Now, I'm all set to shove this bolt up the rear end in a top hat of whatever engineer designed that part of the engine bay. I'm an engineer myself- there's no excuse for bad design like this, not for a bolt that requires such force to break loose.

PBCrunch
Jun 17, 2002

Lawrence Phillips Always #1 to Me

I bought a Skil 7.2-Volt Lithium Ion Power Wrench on Amazon today. The reviews are kind of mixed, but all I want this for is to drive bolts and screws to the point where my ratchet can be used to finish them off so I don't have to waste time turning the fastener by hand to get it finger tight. Also, vice versa. I want to crack bolts with real tools and then use this to get them the rest of the way off.

Kind of like an air ratchet but without the air.

It looks like it should at least be able to do that much.

Why doesn't anyone make a right angle impact gun? I love my Snap-On cordless electric impact gun but it is so big it can't reach a lot of places.

Or some kind of gear driven right angle adapter for socket wrenches?

PBCrunch fucked around with this message at 22:33 on Jun 2, 2010

Blackdawgg
May 8, 2004


Disappointment in my Craftsman tools today. I took my 3/8 ratchet in because it was ratcheting pretty rough and skipping teeth. They handed me a refurb one from behind the counter that was beat to hell and had grease spots all over it. Not to mention it only works marginally better than my old one. I don't mind getting a refurb unit as long as it's in decent condition.

So I'm thinking of buying the snap-on Dual 80 with locking flex head. A bit pricey but I've used one at work and it makes this craftsman feel like a ratchet from harbor freight's reject bin.

Sgt Fox
Dec 21, 2004

It's the buzzer I love the most. Makes me feel alive. Makes the V8's dead.


Blackdawgg posted:

Disappointment in my Craftsman tools today. I took my 3/8 ratchet in because it was ratcheting pretty rough and skipping teeth. They handed me a refurb one from behind the counter that was beat to hell and had grease spots all over it. Not to mention it only works marginally better than my old one. I don't mind getting a refurb unit as long as it's in decent condition.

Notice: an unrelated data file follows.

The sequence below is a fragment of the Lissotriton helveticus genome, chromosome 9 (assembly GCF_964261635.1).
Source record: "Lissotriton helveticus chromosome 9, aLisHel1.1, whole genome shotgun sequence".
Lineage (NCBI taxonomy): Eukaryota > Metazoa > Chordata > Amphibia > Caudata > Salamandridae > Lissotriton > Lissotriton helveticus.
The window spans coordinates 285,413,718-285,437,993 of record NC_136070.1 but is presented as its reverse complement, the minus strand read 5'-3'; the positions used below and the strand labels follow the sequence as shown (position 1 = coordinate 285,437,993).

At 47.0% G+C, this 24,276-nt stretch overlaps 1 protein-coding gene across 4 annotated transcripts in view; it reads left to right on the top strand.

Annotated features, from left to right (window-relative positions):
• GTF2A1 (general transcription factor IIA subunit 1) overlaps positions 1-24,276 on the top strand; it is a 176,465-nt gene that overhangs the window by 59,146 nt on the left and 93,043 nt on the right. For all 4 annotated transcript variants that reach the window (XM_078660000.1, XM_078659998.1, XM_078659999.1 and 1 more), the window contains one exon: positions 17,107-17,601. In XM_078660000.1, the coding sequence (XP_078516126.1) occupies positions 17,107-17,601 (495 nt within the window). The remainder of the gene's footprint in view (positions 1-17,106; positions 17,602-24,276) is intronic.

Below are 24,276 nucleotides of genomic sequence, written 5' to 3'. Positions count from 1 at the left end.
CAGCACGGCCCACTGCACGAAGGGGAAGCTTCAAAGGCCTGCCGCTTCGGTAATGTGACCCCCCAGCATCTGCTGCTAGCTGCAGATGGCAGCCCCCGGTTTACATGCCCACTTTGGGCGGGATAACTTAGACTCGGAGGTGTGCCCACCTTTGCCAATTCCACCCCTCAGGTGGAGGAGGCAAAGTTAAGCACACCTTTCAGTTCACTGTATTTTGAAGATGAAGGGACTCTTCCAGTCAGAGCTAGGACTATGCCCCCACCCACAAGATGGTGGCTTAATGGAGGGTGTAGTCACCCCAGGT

So I'm thinking of buying the snap-on Dual 80 with locking flex head. A bit pricey but I've used one at work and it makes this craftsman feel like a ratchet from harbor freight's reject bin.

Do it. I personally don't like the flex heads but the F80 is great.

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Ericadia
Oct 31, 2007

Not A Unicorn

Blackdawgg posted:

Disappointment in my Craftsman tools today. I took my 3/8 ratchet in because it was ratcheting pretty rough and skipping teeth. They handed me a refurb one from behind the counter that was beat to hell and had grease spots all over it. Not to mention it only works marginally better than my old one. I don't mind getting a refurb unit as long as it's in decent condition.

So I'm thinking of buying the snap-on Dual 80 with locking flex head. A bit pricey but I've used one at work and it makes this craftsman feel like a ratchet from harbor freight's reject bin.

If they hand you a greasy/dirty refurb for a Full Forever Warranty replacement, you should refuse it right away and demand another one, if they say no, ask to speak with a manager (preferably the hardware or store manager). If the manager refuses, call or email customer care (can find the contact info on their website, just click the "customer service" link at the top). There are a lot of ways to make sears bend to your will, they just don't advertise them.

If you don't feel like dealing with all the red tape, you could always pop the ratchet open and attack the gear or pawl with a file, put it back together, and then try and return it. You used to be able to buy refurb kits from PartsDirect for mere cents, but it looks like they aren't available online anymore. I wonder if the service centers carry them now..